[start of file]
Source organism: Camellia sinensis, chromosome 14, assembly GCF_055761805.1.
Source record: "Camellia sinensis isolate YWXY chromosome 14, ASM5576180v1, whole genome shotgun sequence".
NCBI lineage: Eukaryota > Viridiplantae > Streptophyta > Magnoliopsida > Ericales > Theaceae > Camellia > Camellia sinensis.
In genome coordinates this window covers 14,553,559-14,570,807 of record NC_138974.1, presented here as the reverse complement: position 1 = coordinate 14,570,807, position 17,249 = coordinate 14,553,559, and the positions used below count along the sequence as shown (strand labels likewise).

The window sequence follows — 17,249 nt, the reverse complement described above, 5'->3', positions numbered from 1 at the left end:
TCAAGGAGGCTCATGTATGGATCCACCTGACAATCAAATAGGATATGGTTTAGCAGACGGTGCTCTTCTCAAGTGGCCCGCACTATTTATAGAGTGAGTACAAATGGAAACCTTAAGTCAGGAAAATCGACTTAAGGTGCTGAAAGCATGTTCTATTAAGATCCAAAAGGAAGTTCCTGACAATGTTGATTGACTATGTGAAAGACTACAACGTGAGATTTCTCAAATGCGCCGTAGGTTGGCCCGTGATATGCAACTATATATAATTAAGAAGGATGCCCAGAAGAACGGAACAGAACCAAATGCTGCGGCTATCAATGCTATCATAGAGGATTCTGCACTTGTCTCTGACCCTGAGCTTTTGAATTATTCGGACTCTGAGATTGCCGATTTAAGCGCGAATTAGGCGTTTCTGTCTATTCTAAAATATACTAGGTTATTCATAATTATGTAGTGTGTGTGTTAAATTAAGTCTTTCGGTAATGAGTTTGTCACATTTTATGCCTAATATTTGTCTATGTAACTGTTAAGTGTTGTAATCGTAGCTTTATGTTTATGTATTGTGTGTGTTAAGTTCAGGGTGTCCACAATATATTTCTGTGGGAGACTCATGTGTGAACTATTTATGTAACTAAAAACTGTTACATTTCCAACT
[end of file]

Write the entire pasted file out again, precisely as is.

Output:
Source organism: Camellia sinensis, chromosome 14, assembly GCF_055761805.1.
Source record: "Camellia sinensis isolate YWXY chromosome 14, ASM5576180v1, whole genome shotgun sequence".
NCBI lineage: Eukaryota > Viridiplantae > Streptophyta > Magnoliopsida > Ericales > Theaceae > Camellia > Camellia sinensis.
In genome coordinates this window covers 14,553,559-14,570,807 of record NC_138974.1, presented here as the reverse complement: position 1 = coordinate 14,570,807, position 17,249 = coordinate 14,553,559, and the positions used below count along the sequence as shown (strand labels likewise).

The window sequence follows — 17,249 nt, the reverse complement described above, 5'->3', positions numbered from 1 at the left end:
TCAAGGAGGCTCATGTATGGATCCACCTGACAATCAAATAGGATATGGTTTAGCAGACGGTGCTCTTCTCAAGTGGCCCGCACTATTTATAGAGTGAGTACAAATGGAAACCTTAAGTCAGGAAAATCGACTTAAGGTGCTGAAAGCATGTTCTATTAAGATCCAAAAGGAAGTTCCTGACAATGTTGATTGACTATGTGAAAGACTACAACGTGAGATTTCTCAAATGCGCCGTAGGTTGGCCCGTGATATGCAACTATATATAATTAAGAAGGATGCCCAGAAGAACGGAACAGAACCAAATGCTGCGGCTATCAATGCTATCATAGAGGATTCTGCACTTGTCTCTGACCCTGAGCTTTTGAATTATTCGGACTCTGAGATTGCCGATTTAAGCGCGAATTAGGCGTTTCTGTCTATTCTAAAATATACTAGGTTATTCATAATTATGTAGTGTGTGTGTTAAATTAAGTCTTTCGGTAATGAGTTTGTCACATTTTATGCCTAATATTTGTCTATGTAACTGTTAAGTGTTGTAATCGTAGCTTTATGTTTATGTATTGTGTGTGTTAAGTTCAGGGTGTCCACAATATATTTCTGTGGGAGACTCATGTGTGAACTATTTATGTAACTAAAAACTGTTACATTTCCAACT